Aerial drones used to monitor poaching activity in India

The Kaziranga National Park in India has deployed aerial drones to monitor poaching activity to protect the endangered one-horned rhino population.

Two-thirds (approx. 2,300) of the world’s one-horned rhinos live in this park, which also houses elephants, tigers, and other wildlife.

However, 21 rhinos have fallen victim to poaching last year and the use of drones may be needed to prevent this from happening.

The aerial drones can fly their route at a maximum elevation of 200m (656ft) for up to 90 minutes.

They are also light enough to be launched by hand and will be able to take images of the ground below with a still or video camera.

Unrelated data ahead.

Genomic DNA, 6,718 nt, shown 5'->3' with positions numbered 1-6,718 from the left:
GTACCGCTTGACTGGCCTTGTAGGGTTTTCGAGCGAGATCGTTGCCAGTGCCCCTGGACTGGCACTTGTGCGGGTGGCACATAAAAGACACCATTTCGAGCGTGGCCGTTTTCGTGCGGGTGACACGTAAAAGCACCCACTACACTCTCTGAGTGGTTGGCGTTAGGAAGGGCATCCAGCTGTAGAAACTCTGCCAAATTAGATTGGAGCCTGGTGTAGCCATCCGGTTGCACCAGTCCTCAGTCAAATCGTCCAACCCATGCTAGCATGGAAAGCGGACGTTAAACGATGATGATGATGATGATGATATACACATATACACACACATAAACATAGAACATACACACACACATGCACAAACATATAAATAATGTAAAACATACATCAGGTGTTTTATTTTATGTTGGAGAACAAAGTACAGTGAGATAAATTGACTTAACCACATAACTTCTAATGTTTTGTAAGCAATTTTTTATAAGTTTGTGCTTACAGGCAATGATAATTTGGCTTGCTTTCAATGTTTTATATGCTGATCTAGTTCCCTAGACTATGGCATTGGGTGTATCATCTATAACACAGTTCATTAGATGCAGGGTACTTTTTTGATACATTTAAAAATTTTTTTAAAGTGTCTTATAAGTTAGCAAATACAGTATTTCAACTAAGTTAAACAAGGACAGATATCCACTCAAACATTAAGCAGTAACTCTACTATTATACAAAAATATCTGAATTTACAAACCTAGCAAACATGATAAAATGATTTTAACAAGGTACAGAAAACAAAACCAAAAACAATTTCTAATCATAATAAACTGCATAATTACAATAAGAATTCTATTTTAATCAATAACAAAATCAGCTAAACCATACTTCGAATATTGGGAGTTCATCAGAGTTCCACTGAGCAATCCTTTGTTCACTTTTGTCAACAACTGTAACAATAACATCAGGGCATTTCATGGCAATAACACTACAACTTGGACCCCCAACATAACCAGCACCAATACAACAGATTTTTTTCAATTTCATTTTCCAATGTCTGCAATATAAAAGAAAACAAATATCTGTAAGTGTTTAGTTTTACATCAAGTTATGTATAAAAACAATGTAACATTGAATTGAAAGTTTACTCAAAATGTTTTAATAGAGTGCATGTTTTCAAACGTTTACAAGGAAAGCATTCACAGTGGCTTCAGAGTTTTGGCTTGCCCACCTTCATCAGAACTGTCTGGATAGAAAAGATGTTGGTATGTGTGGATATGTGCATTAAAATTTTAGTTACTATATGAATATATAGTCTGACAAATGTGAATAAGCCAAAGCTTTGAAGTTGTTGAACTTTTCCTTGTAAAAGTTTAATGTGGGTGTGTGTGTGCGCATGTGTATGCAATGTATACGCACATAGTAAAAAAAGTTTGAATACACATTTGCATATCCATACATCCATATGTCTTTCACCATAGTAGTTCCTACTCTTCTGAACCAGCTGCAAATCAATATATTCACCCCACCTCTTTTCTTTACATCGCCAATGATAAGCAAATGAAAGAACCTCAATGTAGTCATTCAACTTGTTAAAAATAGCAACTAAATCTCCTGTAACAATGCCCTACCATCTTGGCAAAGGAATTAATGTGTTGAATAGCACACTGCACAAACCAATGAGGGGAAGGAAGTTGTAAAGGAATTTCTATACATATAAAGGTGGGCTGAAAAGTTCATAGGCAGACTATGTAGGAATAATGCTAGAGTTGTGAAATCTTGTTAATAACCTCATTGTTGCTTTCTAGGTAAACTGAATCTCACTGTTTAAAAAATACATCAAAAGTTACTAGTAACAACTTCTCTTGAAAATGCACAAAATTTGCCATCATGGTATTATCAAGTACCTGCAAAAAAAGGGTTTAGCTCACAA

Wild Indian rhinoceros in Kaziranga National Park. Photo by Yathin S Krishnappa.

The Kaziranga National Park is using a similar system that was used by the WWF in the Chitwan National Park in Nepal, which turned out to be a great success.

This will be the first time that drones have been used to monitor wildlife in any Indian National Park and it will now be possible to keep an eye on the remotest parts of the enormous park (185 sq miles).

Want to learn more? Read the full story here: Using drones to monitor wildlife in India

Article published by